Happy Tuesday All! If you've been following me on social media (do you? if not, you should!), you'll know that I'm up to my elbows in dance camps, which is what's prompted me to repost an oldie, but a goodie from The Ballerina Birthday's blog. I love doing crafts in my dance camps, it's a pretty awesome (and integral) part of my brand, and that got me thinking to this interview I did with Margot, creator of Pointebrush. She creates stunning work, and every time I look at it I just sigh and fall in love all over again. Links to her website are in the images, so click away and get familiar with her gorg work!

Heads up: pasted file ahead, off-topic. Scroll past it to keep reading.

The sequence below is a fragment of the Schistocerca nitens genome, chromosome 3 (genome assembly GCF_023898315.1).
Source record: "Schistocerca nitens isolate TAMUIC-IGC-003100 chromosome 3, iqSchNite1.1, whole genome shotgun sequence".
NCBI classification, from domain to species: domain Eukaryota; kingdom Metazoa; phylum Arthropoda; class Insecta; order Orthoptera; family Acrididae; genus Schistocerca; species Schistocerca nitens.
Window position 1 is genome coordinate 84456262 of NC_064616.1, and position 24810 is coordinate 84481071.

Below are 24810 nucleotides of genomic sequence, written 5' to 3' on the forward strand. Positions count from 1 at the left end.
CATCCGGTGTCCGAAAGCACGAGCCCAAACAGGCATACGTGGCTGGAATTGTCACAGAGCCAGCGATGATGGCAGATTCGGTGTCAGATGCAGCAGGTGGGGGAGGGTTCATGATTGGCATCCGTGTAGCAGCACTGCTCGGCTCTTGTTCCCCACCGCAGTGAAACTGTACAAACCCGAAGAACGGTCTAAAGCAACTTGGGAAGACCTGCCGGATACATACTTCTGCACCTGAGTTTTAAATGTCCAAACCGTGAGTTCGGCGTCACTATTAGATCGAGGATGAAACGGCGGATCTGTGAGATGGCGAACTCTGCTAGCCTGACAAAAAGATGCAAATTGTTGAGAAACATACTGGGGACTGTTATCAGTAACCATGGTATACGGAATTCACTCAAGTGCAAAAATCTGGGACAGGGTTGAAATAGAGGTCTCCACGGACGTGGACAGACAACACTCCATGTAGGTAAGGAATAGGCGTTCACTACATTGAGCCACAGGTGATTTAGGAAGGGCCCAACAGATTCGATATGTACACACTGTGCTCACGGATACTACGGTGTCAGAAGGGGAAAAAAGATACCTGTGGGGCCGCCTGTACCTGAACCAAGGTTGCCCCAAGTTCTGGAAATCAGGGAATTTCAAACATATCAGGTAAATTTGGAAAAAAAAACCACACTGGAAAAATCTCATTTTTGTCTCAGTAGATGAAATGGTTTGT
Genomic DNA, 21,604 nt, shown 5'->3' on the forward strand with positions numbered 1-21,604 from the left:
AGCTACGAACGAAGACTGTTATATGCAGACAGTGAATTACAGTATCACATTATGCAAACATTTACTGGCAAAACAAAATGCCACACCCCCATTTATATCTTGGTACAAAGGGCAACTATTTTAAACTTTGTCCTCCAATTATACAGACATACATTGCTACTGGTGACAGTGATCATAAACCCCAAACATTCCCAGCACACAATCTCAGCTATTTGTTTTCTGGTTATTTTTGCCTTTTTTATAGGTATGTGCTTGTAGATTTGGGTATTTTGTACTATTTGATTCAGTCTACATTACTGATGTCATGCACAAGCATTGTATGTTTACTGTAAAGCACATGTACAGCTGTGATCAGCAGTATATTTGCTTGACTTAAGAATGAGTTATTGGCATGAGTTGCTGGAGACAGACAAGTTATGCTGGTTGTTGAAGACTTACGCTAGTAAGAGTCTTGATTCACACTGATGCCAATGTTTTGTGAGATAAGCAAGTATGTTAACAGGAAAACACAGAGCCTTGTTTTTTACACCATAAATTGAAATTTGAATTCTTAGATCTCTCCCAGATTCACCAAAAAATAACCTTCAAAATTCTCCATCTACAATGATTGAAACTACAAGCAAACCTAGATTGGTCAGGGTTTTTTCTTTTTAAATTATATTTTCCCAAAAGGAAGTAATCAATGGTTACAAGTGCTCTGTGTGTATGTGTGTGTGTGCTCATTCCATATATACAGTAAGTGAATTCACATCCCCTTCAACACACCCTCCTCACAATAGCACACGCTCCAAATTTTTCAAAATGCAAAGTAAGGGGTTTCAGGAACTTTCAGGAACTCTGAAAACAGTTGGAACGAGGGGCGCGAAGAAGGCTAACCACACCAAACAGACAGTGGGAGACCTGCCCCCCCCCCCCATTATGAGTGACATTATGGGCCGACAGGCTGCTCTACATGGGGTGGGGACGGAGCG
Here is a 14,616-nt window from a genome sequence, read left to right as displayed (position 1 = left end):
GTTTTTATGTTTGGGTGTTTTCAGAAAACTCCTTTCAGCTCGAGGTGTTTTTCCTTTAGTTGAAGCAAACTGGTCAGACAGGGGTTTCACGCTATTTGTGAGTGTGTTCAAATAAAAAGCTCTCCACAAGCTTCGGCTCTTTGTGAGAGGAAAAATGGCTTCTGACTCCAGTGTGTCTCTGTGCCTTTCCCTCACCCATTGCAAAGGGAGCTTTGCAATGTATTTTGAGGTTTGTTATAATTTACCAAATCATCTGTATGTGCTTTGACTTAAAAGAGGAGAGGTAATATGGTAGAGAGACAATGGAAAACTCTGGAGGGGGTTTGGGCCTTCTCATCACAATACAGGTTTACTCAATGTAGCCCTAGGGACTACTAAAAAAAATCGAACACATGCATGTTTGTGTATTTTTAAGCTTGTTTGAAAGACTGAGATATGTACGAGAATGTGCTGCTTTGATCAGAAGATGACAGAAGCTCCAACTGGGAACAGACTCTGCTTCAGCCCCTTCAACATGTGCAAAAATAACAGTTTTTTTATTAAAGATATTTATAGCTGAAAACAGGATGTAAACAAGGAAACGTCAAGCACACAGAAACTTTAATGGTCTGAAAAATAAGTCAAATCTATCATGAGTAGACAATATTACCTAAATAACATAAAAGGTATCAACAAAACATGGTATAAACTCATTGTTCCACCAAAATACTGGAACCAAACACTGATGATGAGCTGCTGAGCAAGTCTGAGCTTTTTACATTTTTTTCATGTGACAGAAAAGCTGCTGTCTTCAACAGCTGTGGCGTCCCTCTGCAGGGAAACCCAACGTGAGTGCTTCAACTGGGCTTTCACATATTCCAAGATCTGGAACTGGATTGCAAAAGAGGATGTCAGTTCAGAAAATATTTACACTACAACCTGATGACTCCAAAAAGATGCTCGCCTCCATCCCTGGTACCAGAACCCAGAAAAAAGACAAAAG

Like many students, you started ballet at a young age, and continued your training with the RAD. What is it about the RAD method that spoke to you, and how would you describe your early impressions and experience of dance?